Ray LaHood stops in Logan Square, announces $20 million in stimulus funds for Blue Line repairs, bike share


U.S. Transportation Secretary Ray LaHood swung through Chicago this afternoon as part of a national tour to publicize federal stimulus funding for transportation projects. Joining Governor Pat Quinn and Mayor Rahm Emanuel for a press conference outside at the CTA’s Logan Square stop in frigid, blustery weather, LaHood heralded a $20 million TIGER III (Transportation Investment Generating Economic Recovery) grant for Chicago.

According to the Chicago Department of Transportation (CDOT), $16 million will go towards fixing slow zones on the Blue Line between Belmont and Damen, in combination with money for the project from a CTA operating surplus. This work will allow trains to travel more than twice as fast in some locations, cutting the travel time from the Loop to O’Hare by several minutes.

The remaining $4 million of the grant will go towards Chicago’s new bike sharing system, slated to launch next summer. Added to the project’s existing $18 million Congestion Mitigation and Air Quality Improvement (CMAQ) funding that will pay for the first 3,000 bikes and 300 docking stations, the TIGER money will allow the city to eventually add 1,000 additional bikes and 100 more stations.

Chicago originally applied for a total of $50 million in TIGER III funds, $40 million for the Blue Line and $10 million for the bike share system, according to CDOT. Here’s a transcript of LaHood’s remarks at the press conference.

Hello everybody. Thank you for being out here. It was not my idea to hold this here. I e-mailed the mayor yesterday and I said make sure this is inside. So look what happens. I deliver a big check and get no respect. He wrote back and said, “With more money we’ll go inside.”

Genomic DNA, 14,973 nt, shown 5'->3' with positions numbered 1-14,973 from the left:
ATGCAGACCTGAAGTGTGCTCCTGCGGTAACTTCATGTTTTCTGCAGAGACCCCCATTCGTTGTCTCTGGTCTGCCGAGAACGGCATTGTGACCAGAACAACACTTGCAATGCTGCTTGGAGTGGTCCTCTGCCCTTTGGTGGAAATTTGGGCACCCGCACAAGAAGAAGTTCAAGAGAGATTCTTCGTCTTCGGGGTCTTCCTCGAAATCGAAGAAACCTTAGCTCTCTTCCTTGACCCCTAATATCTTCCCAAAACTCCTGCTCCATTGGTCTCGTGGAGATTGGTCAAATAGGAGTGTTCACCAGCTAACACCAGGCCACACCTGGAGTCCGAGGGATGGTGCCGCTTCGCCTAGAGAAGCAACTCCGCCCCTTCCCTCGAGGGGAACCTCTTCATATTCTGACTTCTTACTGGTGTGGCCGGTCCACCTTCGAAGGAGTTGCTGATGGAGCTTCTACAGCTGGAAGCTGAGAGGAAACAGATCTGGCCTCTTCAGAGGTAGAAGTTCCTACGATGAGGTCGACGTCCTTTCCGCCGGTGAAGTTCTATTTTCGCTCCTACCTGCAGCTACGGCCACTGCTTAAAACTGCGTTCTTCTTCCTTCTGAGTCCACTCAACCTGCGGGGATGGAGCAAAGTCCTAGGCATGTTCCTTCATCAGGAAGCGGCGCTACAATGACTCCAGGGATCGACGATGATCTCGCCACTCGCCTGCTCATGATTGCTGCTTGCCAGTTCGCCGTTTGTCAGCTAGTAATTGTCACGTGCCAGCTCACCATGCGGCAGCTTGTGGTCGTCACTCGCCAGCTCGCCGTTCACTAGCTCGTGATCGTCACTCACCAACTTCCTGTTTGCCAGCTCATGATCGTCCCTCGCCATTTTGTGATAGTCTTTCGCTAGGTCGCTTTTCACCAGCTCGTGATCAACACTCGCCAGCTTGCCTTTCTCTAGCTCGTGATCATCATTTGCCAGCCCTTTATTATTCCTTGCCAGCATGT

Well, thank you all for being here. I am delighted to be here. We are announcing more than 40 TIGER grants around the country today. I started out in Philadelphia with the mayor there, I just came from Cincinnati with the mayor there but I don’t know if there’s another place I’d rather be than back in Illinois with so many friends.

So I’m thrilled to announce and share that President Obama’s administration is announcing $511 million in what’s known as the highly sought-after TIGER grants, months ahead of schedule, including $20 million to help create and improve transportation choices here in the Windy City.

We’re helping to make critical repairs at the O’Hare Branch of the El’s Blue Line, making track improvements between the Loop and the airport. And we’re helping to expand the city’s bike sharing program by adding stations and also the opportunity for people to bike around the community.

And all this reflects something much larger. I think everybody knows somebody that’s out of work, everybody perhaps has a family member that’s out of work and our goal at the Department of Transportation under President Obama’s leadership is to put America back to work. That’s what this TIGER program does.

This is an innovative approach for people around the nation to have opportunities to come to the Department of Transportation. We’ve created innovative approaches to really solving transportation problems and really looking at opportunities to put people back to work. That’s what our money really does.